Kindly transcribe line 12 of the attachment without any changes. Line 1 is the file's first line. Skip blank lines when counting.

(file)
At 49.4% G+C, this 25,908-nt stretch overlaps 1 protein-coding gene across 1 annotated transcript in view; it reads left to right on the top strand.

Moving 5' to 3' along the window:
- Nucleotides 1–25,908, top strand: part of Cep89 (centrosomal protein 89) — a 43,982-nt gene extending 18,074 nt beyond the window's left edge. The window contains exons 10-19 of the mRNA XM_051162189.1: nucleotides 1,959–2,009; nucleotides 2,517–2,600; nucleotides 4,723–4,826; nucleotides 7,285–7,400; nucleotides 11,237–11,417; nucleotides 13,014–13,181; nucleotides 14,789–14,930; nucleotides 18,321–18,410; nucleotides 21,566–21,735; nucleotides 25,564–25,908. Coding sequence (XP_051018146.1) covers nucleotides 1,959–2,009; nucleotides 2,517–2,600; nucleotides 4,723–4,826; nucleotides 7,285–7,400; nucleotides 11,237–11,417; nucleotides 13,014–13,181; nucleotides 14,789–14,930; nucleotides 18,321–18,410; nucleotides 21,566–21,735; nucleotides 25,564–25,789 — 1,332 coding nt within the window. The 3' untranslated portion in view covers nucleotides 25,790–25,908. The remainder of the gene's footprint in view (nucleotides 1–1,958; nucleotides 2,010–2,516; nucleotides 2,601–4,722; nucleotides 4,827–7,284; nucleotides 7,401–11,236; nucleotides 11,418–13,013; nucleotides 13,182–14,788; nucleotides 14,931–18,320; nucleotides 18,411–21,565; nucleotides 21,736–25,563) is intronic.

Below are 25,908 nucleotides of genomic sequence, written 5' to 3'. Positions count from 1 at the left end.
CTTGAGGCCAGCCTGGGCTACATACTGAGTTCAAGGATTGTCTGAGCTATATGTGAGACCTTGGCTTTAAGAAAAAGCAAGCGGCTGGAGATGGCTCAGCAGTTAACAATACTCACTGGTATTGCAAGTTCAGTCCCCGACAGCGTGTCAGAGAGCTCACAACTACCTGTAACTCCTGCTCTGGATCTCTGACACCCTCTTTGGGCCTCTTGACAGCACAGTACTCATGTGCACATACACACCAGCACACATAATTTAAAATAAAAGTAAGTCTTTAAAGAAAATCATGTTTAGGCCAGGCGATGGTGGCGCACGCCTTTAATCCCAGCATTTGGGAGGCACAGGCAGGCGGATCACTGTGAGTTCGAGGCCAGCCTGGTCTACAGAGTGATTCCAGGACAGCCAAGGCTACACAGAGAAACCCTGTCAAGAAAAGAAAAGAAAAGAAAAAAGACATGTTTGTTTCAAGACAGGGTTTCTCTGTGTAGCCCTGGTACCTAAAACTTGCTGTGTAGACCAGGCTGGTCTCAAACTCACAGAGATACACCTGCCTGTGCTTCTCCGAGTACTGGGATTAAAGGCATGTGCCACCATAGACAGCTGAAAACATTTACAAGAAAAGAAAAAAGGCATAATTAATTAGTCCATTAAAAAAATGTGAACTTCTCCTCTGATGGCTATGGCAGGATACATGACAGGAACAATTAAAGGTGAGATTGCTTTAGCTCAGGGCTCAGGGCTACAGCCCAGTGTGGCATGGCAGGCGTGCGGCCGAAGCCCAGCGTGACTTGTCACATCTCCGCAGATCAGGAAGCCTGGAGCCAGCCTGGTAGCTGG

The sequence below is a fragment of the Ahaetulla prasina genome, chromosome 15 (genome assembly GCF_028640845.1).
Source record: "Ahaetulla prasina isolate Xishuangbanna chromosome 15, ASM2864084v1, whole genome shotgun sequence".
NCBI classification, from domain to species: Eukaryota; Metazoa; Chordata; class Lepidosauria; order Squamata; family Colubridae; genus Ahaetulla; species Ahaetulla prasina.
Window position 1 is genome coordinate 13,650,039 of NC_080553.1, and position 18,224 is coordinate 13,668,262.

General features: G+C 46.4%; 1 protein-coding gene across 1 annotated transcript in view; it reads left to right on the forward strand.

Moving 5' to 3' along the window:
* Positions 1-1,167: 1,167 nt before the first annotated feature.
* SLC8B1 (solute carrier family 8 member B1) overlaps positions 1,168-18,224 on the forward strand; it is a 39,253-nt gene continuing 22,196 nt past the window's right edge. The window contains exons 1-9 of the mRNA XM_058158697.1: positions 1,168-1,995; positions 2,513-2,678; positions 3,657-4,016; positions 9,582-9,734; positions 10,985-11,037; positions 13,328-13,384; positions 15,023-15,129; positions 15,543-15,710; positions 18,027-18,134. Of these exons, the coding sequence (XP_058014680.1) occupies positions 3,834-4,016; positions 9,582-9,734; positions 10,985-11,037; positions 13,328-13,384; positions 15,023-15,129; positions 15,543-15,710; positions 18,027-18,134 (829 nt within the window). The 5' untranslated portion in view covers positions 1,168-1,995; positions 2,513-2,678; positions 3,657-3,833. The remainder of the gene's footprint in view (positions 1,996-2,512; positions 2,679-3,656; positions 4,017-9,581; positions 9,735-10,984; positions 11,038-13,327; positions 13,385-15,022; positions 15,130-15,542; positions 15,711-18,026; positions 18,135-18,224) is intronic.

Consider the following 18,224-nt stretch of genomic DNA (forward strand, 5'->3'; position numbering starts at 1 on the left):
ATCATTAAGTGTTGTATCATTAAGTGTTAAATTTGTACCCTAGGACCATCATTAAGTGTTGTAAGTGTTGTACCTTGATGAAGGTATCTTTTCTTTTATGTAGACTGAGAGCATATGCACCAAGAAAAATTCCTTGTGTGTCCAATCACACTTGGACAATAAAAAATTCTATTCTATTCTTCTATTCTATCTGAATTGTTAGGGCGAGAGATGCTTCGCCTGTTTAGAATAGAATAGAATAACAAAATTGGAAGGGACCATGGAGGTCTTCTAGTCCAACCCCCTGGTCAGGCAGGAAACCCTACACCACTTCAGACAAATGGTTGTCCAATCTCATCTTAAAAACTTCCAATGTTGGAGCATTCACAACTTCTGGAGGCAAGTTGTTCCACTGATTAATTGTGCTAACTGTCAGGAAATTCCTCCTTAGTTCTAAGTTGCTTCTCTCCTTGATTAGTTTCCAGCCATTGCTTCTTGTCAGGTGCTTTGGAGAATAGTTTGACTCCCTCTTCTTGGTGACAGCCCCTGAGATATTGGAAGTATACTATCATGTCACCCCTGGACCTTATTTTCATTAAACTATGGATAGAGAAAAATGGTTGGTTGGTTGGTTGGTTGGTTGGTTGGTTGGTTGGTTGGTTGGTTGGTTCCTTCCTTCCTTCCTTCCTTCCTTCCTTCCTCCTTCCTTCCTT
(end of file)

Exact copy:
* Positions 1-1,167: 1,167 nt before the first annotated feature.